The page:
From Skye to Sao Paulo.

> (In voice of that doctor from simspons) 'hello everybody!'
> Today has been cafe day. Mate de coca is the local brew, and my addictive personality has taken to it like a llama to banana. It is made from the coca leaf, of which it takes a kilo to make 1 gram of cocaine. It is supposed to help with the altitude and I undoubtedly start feeling very rough if I don't have a cup for a couple of hours.
> Yesterday we took a local bus up to pisac to take a look at the ruins. The weather was ominous but the locals assured us the lightning and thunder would pass around us rather than above us, they were wrong, we were I'll prepared. We got wet. Great ruins though and spread out along a mountain ridge which made for an atmospheric visit. The market in the town was terrible, full of the same landfill at tourist markets worldwide and Fay saw the exact same scarf she'd bought for a friend in Malaysia a week earlier.
> Cusco itself is an ok city, approximate 350000 people and lies at a height of about 3300m. Very touristy, but the ruins around the town are fascinating and the local markets worth a visit.
> En route here we had a day in Sao Paulo and it's a shame it was only a day. Massive dirty city but the people were open and friendly and I felt less like such an obvious gringo there than here where the locals are shoulder height. I should head over to my homeland in India where I wouldn't get a second look.
> We're heading up to do some trekking around Azunguate in about a week and looks amazing. Far more rural and we've been told that having a basic grasp of some Quechua will help. So far I've been taught:
> Hello everybody!
> I don't eat meet.
> Thank you everybody.
> Goodbye everybody.
> Which is going to make for some deep and meaningful conversations with the locals.

Monday, October 4, 2010

Blair witch vs miike snow

No doubt everyone has been waiting with baited breath for this next exciting instalment of 'where's ollie?', well I'm in mallaig, just over the water on the mainland near the isle of Skye.
I returned this morning from a couple of days out in the wild. Skye is a genuinely dramatic setting. I hitched to elgol then followed the coast round to camasunary. The cuillins appeared in the background and were appropriately shrouded in mist and looked every bit the tolkeinesk mountains everyone says they are. I wanted to head on and see coruisk but the river was too full to cross so the seals at coruisk bay would have to wait another day. I spent the whole evening sitting in the bay window of the camasunary bothy, reading the entries in the bothy journal of those that had stayed there in the past, nearly all of which were positive except one entry from two English lads who got on the wrong side of an uncompromising scotsman who ended up defecating next to them on the beach. The bothy seemed reasonably friendly during the day but when the night set it I realised it had a not uncanny resemblance to that room from the last scene of the blair witch project when the lad is standing on his own facing the corner of the room. Not really the place you want to spend alone for the night but the options were limited. Still I survived a restless night with the aid of some good earplugs (cheers Spink) to mask most of the more sinister creaks and groans the house had to offer.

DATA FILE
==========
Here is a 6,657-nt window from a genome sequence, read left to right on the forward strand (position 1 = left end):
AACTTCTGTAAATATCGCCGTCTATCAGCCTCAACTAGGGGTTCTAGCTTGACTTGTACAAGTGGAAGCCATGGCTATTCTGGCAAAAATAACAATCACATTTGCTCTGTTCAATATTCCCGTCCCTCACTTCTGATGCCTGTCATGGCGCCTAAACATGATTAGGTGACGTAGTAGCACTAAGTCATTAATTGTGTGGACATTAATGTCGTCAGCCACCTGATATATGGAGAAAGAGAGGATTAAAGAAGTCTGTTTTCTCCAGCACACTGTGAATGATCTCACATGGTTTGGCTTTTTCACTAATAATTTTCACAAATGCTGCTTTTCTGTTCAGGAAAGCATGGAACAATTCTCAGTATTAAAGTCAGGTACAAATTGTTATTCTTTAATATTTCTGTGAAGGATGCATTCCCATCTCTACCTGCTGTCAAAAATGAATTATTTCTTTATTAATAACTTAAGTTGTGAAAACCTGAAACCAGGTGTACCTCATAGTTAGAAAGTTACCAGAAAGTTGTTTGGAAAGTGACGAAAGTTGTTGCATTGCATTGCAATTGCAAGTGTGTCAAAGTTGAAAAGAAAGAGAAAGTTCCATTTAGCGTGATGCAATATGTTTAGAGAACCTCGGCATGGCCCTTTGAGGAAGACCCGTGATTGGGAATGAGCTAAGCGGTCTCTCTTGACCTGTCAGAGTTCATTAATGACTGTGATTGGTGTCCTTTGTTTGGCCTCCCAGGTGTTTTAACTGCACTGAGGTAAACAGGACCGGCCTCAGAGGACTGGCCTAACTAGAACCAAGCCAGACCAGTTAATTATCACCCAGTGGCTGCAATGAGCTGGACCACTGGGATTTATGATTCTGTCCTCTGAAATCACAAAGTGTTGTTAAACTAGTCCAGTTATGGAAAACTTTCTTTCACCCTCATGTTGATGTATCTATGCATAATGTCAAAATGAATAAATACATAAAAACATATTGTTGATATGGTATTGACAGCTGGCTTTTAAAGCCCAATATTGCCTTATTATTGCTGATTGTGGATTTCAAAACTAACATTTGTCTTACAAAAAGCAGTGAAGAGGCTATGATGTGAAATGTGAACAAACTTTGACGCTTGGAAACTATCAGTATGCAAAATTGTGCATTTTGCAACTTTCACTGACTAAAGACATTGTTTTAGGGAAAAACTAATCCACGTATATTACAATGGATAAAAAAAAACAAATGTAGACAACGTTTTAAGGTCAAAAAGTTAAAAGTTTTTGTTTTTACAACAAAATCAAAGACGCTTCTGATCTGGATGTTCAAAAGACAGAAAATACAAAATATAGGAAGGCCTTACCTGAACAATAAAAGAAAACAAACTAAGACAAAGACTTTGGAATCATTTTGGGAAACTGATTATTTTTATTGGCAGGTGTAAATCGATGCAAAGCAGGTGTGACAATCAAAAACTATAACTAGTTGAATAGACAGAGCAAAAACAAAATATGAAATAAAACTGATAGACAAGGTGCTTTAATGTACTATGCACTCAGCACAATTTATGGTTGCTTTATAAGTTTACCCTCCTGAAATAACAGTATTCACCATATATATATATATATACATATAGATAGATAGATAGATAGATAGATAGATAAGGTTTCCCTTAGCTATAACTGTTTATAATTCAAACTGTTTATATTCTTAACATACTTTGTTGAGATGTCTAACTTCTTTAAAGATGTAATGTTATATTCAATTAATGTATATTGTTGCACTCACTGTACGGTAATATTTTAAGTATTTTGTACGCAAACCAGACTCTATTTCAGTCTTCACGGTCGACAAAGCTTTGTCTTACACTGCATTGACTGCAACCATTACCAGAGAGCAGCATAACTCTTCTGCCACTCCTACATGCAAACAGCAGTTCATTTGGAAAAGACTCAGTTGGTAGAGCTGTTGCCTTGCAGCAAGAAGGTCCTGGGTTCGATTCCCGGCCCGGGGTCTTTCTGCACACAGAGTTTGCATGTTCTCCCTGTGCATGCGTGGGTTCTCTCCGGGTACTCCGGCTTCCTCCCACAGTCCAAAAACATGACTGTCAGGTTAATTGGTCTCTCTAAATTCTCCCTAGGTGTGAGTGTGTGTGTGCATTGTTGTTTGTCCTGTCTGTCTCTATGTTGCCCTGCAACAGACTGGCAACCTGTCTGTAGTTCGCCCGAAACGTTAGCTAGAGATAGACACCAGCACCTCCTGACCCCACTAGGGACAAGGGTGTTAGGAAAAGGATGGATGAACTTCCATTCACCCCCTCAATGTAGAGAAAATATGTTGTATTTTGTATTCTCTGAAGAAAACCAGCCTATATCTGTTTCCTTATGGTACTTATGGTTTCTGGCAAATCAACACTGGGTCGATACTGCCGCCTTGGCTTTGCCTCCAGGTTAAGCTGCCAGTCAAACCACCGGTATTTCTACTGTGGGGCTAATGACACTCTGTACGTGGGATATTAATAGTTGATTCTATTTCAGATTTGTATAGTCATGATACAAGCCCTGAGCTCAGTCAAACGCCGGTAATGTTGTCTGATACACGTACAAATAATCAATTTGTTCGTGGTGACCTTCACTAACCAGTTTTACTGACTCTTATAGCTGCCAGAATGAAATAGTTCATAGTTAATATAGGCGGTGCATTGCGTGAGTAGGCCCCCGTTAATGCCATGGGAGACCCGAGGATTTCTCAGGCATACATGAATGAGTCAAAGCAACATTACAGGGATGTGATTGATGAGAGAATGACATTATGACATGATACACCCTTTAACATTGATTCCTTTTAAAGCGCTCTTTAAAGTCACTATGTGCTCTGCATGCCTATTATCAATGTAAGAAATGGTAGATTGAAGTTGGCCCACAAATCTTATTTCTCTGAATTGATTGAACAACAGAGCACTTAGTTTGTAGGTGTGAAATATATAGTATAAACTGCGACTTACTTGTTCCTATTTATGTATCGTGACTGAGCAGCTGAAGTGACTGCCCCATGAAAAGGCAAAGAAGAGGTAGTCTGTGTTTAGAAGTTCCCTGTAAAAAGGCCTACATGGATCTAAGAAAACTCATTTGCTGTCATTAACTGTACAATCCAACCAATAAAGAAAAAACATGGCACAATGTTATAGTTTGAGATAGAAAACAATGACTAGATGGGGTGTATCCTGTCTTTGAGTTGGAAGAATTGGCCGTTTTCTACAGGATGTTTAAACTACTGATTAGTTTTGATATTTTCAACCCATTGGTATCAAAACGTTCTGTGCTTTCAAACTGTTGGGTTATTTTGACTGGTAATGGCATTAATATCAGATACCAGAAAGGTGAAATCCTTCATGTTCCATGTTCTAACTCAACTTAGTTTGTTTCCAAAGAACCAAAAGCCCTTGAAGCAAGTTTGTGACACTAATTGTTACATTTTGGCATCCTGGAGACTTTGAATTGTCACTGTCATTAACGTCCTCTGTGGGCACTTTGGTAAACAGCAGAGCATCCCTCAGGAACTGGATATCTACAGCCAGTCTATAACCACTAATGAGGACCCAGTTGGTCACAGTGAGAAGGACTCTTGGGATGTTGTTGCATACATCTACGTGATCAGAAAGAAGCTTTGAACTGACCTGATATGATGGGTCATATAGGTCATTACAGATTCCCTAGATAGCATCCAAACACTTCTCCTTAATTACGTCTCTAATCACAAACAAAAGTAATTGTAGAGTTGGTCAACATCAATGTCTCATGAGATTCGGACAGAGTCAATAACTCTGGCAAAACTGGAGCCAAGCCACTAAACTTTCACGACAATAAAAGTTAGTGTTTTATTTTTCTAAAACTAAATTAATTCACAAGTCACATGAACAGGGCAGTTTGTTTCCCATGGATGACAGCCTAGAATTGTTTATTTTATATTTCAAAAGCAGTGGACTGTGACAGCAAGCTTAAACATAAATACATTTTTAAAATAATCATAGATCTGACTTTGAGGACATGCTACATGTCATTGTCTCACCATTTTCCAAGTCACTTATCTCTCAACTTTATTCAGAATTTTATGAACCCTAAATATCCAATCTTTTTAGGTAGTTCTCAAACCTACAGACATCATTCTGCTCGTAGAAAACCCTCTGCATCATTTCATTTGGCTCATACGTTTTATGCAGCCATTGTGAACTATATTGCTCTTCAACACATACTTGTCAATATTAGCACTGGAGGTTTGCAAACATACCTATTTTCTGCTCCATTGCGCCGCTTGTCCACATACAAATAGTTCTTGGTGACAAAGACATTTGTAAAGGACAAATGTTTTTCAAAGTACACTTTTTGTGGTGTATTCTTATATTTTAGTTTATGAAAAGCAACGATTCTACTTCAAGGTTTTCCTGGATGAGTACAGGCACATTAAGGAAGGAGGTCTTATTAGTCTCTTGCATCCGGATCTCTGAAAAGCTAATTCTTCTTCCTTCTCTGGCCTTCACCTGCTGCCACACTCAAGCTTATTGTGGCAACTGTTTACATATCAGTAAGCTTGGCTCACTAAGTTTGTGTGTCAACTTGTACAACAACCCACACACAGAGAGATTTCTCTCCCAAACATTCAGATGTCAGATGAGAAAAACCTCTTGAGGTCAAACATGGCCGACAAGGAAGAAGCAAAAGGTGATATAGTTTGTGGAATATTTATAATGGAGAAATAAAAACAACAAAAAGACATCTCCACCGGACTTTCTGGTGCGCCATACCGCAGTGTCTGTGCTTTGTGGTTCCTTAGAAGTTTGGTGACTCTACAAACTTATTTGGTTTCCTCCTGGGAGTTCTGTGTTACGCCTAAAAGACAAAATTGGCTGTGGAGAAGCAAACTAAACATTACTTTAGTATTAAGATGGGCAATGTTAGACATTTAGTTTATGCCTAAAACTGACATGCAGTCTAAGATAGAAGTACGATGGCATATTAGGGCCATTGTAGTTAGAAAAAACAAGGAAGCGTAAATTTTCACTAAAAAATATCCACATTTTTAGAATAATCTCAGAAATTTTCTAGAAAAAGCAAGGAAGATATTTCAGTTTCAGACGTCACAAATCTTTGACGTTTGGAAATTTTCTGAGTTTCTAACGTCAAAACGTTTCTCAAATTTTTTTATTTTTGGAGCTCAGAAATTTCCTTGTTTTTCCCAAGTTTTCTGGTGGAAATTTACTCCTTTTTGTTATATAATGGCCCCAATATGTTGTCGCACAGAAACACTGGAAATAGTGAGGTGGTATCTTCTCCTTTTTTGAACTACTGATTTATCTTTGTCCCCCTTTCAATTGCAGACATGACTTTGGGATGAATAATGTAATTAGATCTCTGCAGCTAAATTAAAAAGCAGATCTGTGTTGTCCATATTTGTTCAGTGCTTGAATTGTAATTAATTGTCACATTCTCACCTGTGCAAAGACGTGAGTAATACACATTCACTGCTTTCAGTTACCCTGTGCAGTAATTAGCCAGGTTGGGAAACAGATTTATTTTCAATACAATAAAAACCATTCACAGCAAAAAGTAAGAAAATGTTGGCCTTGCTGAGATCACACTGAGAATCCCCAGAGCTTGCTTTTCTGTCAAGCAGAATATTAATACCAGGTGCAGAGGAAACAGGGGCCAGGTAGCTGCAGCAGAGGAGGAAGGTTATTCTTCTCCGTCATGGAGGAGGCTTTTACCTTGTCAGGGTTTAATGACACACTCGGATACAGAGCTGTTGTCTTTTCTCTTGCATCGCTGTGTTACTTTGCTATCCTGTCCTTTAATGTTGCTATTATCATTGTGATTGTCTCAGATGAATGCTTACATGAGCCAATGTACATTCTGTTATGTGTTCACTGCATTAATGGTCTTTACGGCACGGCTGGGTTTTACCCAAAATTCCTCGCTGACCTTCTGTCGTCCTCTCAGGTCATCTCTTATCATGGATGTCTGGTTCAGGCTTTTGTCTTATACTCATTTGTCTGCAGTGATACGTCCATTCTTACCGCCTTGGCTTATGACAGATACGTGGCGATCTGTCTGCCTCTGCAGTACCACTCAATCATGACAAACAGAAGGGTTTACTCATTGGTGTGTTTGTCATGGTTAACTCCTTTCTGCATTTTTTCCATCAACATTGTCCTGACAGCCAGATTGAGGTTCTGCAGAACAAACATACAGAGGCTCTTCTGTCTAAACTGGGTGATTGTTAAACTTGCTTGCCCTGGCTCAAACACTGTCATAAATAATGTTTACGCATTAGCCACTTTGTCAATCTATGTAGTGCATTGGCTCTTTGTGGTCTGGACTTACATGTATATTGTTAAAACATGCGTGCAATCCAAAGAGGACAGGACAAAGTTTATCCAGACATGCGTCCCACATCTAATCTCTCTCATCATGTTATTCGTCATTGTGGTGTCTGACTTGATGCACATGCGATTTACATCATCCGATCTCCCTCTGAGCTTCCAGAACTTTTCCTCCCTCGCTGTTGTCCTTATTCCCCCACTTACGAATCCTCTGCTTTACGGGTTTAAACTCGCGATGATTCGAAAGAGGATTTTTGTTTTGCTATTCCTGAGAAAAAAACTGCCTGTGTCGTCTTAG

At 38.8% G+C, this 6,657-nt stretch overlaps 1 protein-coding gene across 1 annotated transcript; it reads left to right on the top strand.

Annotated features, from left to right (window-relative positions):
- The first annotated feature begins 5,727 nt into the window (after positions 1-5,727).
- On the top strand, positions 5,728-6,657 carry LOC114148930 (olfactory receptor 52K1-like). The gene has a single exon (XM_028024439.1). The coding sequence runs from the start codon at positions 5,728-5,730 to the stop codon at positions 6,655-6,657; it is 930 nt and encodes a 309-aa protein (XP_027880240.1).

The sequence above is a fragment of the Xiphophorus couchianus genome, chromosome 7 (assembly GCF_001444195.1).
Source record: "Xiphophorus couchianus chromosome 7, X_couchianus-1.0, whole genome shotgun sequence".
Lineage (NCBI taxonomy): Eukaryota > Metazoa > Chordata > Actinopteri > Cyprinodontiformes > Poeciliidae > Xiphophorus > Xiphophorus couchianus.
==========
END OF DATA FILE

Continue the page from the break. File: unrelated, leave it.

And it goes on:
I set off at sun rise the next day and promised myself that if there weren't any seals at the bay then I was going to kill them all. I had the wind at my back and made good time. There's a memorial hut at the bay but I was a bit disappointed to find it both empty and locked. The bay is a beautiful spot, and when I turned the next corner I found it full of seals, all but one still asleep on some small islands. They're really playful things and just as interested in you as you are in them. The one that was awake kept popping up and checking me out then sliding back under the water and repeating indefinitely. It was good to have some interaction, even if it was with a blubbery fishy mammal. Towards the end of the day and without further interaction, the mind does start to entertain itself and I was a little worried when I caught myself wondering 'who am I most like, frodo, samwise or gollum?' maybe fay can give me some help when we meet up on Saturday. Anyway ipod it was after that and I doubt if miike snow and plan b have much of a following in the cuillins (apart from the Blair witch of course who is a MASSIVE fan) but they got me back on track and up to sligachan where my new tent got it's first outing and thankfully passed it's test in some horrible conditions. Click here to see pics -

Friday, October 1, 2010

So here I am on the isle of skye, about as far from Brighton as you can get in the uk. It's wet and pretty miserable and I got a headache earlier and had to go for a sleep. An inauspicious start, so as the song goes, things can only get wetter. I'm sure it's a beautiful island, but visibility is about 10 foot so type 'isle of Skye summer' into google for pictures as I doubt if I'll be uploading any soon.
I'm heading into the hills tomorrow, probably camping in coruisk or staying in the bothy at camasunary.
Forecast- rain, wind and tears.